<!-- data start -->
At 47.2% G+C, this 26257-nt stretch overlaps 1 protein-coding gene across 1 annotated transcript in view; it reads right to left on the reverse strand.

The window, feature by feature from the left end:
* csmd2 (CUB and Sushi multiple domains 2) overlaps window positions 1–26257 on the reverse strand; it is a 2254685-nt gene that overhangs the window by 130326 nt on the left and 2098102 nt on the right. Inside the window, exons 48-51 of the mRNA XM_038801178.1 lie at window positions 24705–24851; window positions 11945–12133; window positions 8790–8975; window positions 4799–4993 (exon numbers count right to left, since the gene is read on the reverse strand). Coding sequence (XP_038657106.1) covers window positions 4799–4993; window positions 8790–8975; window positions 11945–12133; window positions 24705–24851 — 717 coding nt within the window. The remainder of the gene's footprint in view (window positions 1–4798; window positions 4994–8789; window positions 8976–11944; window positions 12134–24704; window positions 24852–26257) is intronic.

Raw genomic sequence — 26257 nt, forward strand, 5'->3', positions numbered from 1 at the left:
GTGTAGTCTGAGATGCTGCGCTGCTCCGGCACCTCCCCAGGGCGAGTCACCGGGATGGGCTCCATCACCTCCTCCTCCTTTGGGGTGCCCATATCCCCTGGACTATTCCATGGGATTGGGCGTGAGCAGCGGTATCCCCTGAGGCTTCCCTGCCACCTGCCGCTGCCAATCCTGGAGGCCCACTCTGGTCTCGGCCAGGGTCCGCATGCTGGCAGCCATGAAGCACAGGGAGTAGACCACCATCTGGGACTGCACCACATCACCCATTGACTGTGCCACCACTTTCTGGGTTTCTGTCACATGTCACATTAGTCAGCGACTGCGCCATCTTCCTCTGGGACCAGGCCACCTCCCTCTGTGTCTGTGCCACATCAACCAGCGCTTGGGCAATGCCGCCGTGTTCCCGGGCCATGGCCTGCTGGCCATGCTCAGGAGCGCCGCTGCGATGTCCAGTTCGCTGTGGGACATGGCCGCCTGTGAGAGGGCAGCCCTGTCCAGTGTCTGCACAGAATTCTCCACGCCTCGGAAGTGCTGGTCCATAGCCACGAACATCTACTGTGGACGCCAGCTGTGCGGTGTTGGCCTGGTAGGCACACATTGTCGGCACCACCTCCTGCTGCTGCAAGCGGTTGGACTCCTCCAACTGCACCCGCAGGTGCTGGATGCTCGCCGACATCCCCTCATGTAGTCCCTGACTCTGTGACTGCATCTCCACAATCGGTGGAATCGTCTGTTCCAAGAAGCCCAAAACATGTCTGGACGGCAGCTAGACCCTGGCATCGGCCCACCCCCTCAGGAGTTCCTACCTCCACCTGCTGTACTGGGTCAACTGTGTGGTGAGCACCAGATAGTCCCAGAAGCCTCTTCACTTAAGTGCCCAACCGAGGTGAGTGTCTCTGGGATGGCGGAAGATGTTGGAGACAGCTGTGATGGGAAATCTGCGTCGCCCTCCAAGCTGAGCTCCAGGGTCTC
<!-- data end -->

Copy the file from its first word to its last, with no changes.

At 47.2% G+C, this 26257-nt stretch overlaps 1 protein-coding gene across 1 annotated transcript in view; it reads right to left on the reverse strand.

The window, feature by feature from the left end:
* csmd2 (CUB and Sushi multiple domains 2) overlaps window positions 1–26257 on the reverse strand; it is a 2254685-nt gene that overhangs the window by 130326 nt on the left and 2098102 nt on the right. Inside the window, exons 48-51 of the mRNA XM_038801178.1 lie at window positions 24705–24851; window positions 11945–12133; window positions 8790–8975; window positions 4799–4993 (exon numbers count right to left, since the gene is read on the reverse strand). Coding sequence (XP_038657106.1) covers window positions 4799–4993; window positions 8790–8975; window positions 11945–12133; window positions 24705–24851 — 717 coding nt within the window. The remainder of the gene's footprint in view (window positions 1–4798; window positions 4994–8789; window positions 8976–11944; window positions 12134–24704; window positions 24852–26257) is intronic.

Raw genomic sequence — 26257 nt, forward strand, 5'->3', positions numbered from 1 at the left:
GTGTAGTCTGAGATGCTGCGCTGCTCCGGCACCTCCCCAGGGCGAGTCACCGGGATGGGCTCCATCACCTCCTCCTCCTTTGGGGTGCCCATATCCCCTGGACTATTCCATGGGATTGGGCGTGAGCAGCGGTATCCCCTGAGGCTTCCCTGCCACCTGCCGCTGCCAATCCTGGAGGCCCACTCTGGTCTCGGCCAGGGTCCGCATGCTGGCAGCCATGAAGCACAGGGAGTAGACCACCATCTGGGACTGCACCACATCACCCATTGACTGTGCCACCACTTTCTGGGTTTCTGTCACATGTCACATTAGTCAGCGACTGCGCCATCTTCCTCTGGGACCAGGCCACCTCCCTCTGTGTCTGTGCCACATCAACCAGCGCTTGGGCAATGCCGCCGTGTTCCCGGGCCATGGCCTGCTGGCCATGCTCAGGAGCGCCGCTGCGATGTCCAGTTCGCTGTGGGACATGGCCGCCTGTGAGAGGGCAGCCCTGTCCAGTGTCTGCACAGAATTCTCCACGCCTCGGAAGTGCTGGTCCATAGCCACGAACATCTACTGTGGACGCCAGCTGTGCGGTGTTGGCCTGGTAGGCACACATTGTCGGCACCACCTCCTGCTGCTGCAAGCGGTTGGACTCCTCCAACTGCACCCGCAGGTGCTGGATGCTCGCCGACATCCCCTCATGTAGTCCCTGACTCTGTGACTGCATCTCCACAATCGGTGGAATCGTCTGTTCCAAGAAGCCCAAAACATGTCTGGACGGCAGCTAGACCCTGGCATCGGCCCACCCCCTCAGGAGTTCCTACCTCCACCTGCTGTACTGGGTCAACTGTGTGGTGAGCACCAGATAGTCCCAGAAGCCTCTTCACTTAAGTGCCCAACCGAGGTGAGTGTCTCTGGGATGGCGGAAGATGTTGGAGACAGCTGTGATGGGAAATCTGCGTCGCCCTCCAAGCTGAGCTCCAGGGTCTC